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MLB notes: Cardinals ship Freese to Angels

David Freese had a down season — and postseason.

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David Freese had a down season — and postseason.

Former World Series MVP David Freese was traded by his hometown St. Louis Cardinals to the Los Angeles Angels in a four-player deal Friday that reunites Albert Pujols with a pair of ex-teammates.

Freese, in a conference call with media, said he got a welcoming text from Pujols and responded with a reference to the 2011 World Series: ‘‘Remember what we did the last time we played together? Let’s go try to do that again.’’

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Freese, 30, didn’t think his drop-off in production last season — .262 with nine homers and 60 RBIs — had anything to do with the pressure of being the ‘‘hometown kid.’’

Freese injured his back during spring training and never hit his stride. He batted only .179 in the postseason, going 3 for 19 (.158) with no RBIs in the six-game World Series loss to the Red Sox.

‘‘Obviously, I'm a little sad closing this chapter, but I’m extremely pumped about joining the Angels,’’ said Freese, who made $3.15 million last season and is eligible for salary arbitration.

St. Louis obtained a new starting center fielder in Peter Bourjos, plus outfield prospect Randal Grichuk. The Cardinals also sent reliever Fernando Salas to the Angels.

‘‘Overall, we just felt this was a very compelling deal to make,’’ Cardinals general manager John Mozeliak said.

The Cardinals will move second baseman Matt Carpenter to third base, opening a position for former top draft pick Kolten Wong.

The speedy Bourjos, 26, played in just 55 games last season because of injuries. He will send Jon Jay to the bench.

A-Rod awaits ruling

Now the waiting begins for Alex Rodriguez and Major League Baseball.

Rodriguez’s grievance hearing to overturn his 211-game suspension ended Thursday when both sides rested their cases, a day after the Yankees third baseman angrily walked out and decided not to testify in his own defense.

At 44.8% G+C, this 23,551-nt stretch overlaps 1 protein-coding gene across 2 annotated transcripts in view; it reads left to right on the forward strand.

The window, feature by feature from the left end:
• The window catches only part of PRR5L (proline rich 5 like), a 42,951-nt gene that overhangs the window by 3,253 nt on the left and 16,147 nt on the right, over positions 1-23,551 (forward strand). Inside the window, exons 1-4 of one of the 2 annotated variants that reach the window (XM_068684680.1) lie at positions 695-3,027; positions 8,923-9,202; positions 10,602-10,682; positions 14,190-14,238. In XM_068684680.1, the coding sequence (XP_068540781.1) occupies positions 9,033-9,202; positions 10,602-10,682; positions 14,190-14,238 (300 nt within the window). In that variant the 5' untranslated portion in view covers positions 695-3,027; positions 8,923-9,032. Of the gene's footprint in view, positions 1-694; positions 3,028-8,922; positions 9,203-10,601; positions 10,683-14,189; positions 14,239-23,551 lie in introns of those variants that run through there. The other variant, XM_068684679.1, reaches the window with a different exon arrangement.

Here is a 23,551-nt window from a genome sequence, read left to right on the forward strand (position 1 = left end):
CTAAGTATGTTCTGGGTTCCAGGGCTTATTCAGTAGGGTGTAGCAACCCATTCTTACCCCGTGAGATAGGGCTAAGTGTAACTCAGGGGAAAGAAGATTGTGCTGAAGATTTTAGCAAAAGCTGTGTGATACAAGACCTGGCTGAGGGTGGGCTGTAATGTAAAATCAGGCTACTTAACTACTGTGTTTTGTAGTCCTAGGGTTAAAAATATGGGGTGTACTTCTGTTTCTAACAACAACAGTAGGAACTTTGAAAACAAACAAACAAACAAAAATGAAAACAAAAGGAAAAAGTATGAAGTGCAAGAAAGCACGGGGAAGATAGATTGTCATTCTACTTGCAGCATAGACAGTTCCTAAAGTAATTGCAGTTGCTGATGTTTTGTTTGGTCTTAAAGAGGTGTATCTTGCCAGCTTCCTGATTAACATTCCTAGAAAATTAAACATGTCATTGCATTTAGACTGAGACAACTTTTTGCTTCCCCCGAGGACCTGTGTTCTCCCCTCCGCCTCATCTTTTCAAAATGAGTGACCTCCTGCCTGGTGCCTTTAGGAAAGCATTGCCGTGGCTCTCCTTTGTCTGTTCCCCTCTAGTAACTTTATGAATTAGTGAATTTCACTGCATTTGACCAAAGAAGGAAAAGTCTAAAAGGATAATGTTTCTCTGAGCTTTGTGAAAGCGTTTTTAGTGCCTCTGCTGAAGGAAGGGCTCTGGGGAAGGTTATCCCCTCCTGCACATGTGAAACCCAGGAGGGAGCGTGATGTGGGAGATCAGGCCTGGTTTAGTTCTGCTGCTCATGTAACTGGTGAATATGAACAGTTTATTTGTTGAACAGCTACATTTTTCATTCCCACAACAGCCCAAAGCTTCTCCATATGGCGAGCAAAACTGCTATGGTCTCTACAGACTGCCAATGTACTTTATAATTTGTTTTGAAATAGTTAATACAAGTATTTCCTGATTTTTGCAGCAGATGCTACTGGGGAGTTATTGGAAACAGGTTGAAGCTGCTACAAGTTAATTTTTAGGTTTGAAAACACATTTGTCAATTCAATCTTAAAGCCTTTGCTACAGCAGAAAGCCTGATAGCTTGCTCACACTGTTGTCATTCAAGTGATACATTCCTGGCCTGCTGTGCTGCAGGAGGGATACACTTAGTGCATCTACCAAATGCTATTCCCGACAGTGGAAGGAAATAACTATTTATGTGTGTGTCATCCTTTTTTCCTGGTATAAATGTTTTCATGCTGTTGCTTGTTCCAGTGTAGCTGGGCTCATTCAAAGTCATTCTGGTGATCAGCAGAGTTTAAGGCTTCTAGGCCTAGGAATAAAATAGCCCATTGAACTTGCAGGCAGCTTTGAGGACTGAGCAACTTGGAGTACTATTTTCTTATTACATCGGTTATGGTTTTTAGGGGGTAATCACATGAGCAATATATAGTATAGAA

The sides set a schedule to file briefs by Dec. 11 and reply briefs by Dec. 21, which will close the record and submit the matter to arbitrator Fredric Horowitz. His decision on whether to uphold or alter the discipline for the three-time AL MVP likely will be made in January, a person familiar with the proceedings told the AP. The person spoke on condition of anonymity because no statements were authorized.

The timing of the case could complicate planning for the Yankees, who don’t know if they will have to pay Rodriguez his $25 million salary and are unsure whether they will need a different starting third baseman.

Mets get OF help

Outfielder Chris Young and the Mets have agreed to a $7.25 million, one-year contract, a person familiar with the negotiations told the AP. The agreement is subject to a physical, the person said. Young, 30, hit .200 with 12 homers and 40 RBIs last season for Oakland . . . Righthander LaTroy Hawkins and the Rockies finalized their $2.5 million, one-year contract. Hawkins, who turns 41 on Dec. 21, will compete for the closer’s role at spring training . . . The Indians added depth to their bullpen, signing lefthander Mike Zagurski, 30, to a minor league contract with an invitation to training camp . . . Astros owner Jim Crane has sued the team’s former owner and a pair of media companies, alleging he’s lost possibly hundreds of millions of dollars because they misrepresented the value of a regional television network that broadcasts Astros games. The lawsuit accuses former Astros owner Drayton McLane Jr., as well as Comcast Corp. and NBC Universal Media of fraud, misrepresentation, and conspiracy. The suit also accuses McLane of breach of contract. Astros games are broadcast in the Houston area on Comcast SportsNet Houston. When Crane bought the Astros in 2011 for $615 million, part of that included a more than 40 percent stake in the regional television network. But only 40 percent of the city’s television households could view games this year; most cable providers in the area did not have carriage agreements.

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